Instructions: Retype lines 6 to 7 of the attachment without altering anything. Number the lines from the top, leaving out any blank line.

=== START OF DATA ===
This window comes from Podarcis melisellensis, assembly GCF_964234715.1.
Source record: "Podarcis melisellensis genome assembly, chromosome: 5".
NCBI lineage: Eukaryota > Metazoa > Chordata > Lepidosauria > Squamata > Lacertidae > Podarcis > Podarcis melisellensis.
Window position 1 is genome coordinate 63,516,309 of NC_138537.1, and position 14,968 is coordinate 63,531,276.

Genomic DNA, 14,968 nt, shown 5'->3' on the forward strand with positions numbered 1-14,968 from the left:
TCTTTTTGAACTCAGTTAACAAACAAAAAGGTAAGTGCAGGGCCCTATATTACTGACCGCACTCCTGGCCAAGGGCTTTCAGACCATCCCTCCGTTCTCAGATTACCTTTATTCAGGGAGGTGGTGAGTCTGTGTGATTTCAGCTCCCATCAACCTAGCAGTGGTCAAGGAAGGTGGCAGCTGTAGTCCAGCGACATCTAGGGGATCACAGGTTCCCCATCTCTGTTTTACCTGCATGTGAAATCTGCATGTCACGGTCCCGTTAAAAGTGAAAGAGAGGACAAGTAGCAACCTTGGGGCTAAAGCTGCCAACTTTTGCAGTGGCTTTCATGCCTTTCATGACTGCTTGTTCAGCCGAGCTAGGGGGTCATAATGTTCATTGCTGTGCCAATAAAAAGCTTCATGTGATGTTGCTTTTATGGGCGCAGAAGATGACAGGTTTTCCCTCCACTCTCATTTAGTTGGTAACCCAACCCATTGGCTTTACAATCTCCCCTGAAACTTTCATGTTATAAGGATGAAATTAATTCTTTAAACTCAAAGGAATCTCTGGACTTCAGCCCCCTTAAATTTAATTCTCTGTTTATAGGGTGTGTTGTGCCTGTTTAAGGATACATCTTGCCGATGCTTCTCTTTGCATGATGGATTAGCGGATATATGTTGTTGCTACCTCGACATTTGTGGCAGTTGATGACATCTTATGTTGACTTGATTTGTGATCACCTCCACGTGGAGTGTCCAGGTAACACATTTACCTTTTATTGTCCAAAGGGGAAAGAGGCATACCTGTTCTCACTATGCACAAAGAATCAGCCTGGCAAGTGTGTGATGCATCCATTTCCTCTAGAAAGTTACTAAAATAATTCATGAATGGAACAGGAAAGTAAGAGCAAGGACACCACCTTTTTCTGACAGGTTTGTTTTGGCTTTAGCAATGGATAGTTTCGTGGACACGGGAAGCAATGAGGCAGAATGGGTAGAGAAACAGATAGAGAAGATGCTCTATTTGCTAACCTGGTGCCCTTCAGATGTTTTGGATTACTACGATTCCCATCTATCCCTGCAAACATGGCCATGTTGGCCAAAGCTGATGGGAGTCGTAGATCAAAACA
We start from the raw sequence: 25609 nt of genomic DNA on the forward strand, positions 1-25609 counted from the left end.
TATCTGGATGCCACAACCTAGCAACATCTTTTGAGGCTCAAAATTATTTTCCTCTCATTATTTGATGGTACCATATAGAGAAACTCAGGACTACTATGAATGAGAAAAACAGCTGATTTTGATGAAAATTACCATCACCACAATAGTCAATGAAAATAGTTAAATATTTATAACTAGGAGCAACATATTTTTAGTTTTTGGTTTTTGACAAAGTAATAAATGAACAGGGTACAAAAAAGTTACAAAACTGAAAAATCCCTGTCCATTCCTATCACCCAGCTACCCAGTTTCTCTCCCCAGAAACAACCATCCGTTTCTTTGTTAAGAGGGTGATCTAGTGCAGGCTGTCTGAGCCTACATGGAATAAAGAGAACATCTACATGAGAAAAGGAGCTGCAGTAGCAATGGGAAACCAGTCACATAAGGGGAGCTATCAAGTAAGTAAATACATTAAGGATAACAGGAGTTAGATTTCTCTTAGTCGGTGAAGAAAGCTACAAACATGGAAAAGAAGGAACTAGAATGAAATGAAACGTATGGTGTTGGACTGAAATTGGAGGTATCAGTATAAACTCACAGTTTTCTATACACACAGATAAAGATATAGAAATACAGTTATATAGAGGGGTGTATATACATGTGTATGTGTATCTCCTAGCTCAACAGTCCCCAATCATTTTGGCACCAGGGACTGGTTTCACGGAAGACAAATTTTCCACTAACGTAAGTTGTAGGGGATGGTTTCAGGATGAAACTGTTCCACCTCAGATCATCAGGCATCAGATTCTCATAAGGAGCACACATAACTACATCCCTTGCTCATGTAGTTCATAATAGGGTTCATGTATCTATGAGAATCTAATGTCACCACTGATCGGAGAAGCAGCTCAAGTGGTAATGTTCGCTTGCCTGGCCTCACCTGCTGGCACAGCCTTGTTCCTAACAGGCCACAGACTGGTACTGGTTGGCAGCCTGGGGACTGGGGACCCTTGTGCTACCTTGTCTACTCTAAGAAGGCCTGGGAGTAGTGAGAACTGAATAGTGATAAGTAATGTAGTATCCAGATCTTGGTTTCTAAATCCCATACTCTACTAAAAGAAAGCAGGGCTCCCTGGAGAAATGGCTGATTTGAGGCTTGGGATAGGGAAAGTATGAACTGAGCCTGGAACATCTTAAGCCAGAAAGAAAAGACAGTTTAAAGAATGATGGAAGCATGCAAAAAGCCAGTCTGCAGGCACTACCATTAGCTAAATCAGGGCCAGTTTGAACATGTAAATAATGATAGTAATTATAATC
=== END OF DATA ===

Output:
TCTTTTTGAACTCAGTTAACAAACAAAAAGGTAAGTGCAGGGCCCTATATTACTGACCGCACTCCTGGCCAAGGGCTTTCAGACCATCCCTCCGTTCTCAGATTACCTTTATTCAGGGAGGTGGTGAGTCTGTGTGATTTCAGCTCCCATCAACCTAGCAGTGGTCAAGGAAGGTGGCAGCTGTAGTCCAGCGACATCTAGGGGATCACAGGTTCCCCATCTCTGTTTTACCTGCATGTGAAATCTGCATGTCACGGTCCCGTTAAAAGTGAAAGAGAGGACAAGTAGCAACCTTGGGGCTAAAGCTGCCAACTTTTGCAGTGGCTTTCATGCCTTTCATGACTGCTTGTTCAGCCGAGCTAGGGGGTCATAATGTTCATTGCTGTGCCAATAAAAAGCTTCATGTGATGTTGCTTTTATGGGCGCAGAAGATGACAGGTTTTCCCTCCACTCTCATTTAGTTGGTAACCCAACCCATTGGCTTTACAATCTCCCCTGAAACTTTCATGTTATAAGGATGAAATTAATTCTTTAAACTCAAAGGAATCTCTGGACTTCAGCCCCCTTAAATTTAATTCTCTGTTTATAGGGTGTGTTGTGCCTGTTTAAGGATACATCTTGCCGATGCTTCTCTTTGCATGATGGATTAGCGGATATATGTTGTTGCTACCTCGACATTTGTGGCAGTTGATGACATCTTATGTTGACTTGATTTGTGATCACCTCCACGTGGAGTGTCCAGGTAACACATTTACCTTTTATTGTCCAAAGGGGAAAGAGGCATACCTGTTCTCACTATGCACAAAGAATCAGCCTGGCAAGTGTGTGATGCATCCATTTCCTCTAGAAAGTTACTAAAATAATTCATGAATGGAACAGGAAAGTAAGAGCAAGGACACCACCTTTTTCTGACAGGTTTGTTTTGGCTTTAGCAATGGATAGTTTCGTGGACACGGGAAGCAATGAGGCAGAATGGGTAGAGAAACAGATAGAGAAGATGCTCTATTTGCTAACCTGGTGCCCTTCAGATGTTTTGGATTACTACGATTCCCATCTATCCCTGCAAACATGGCCATGTTGGCCAAAGCTGATGGGAGTCGTAGATCAAAACA
We start from the raw sequence: 25609 nt of genomic DNA on the forward strand, positions 1-25609 counted from the left end.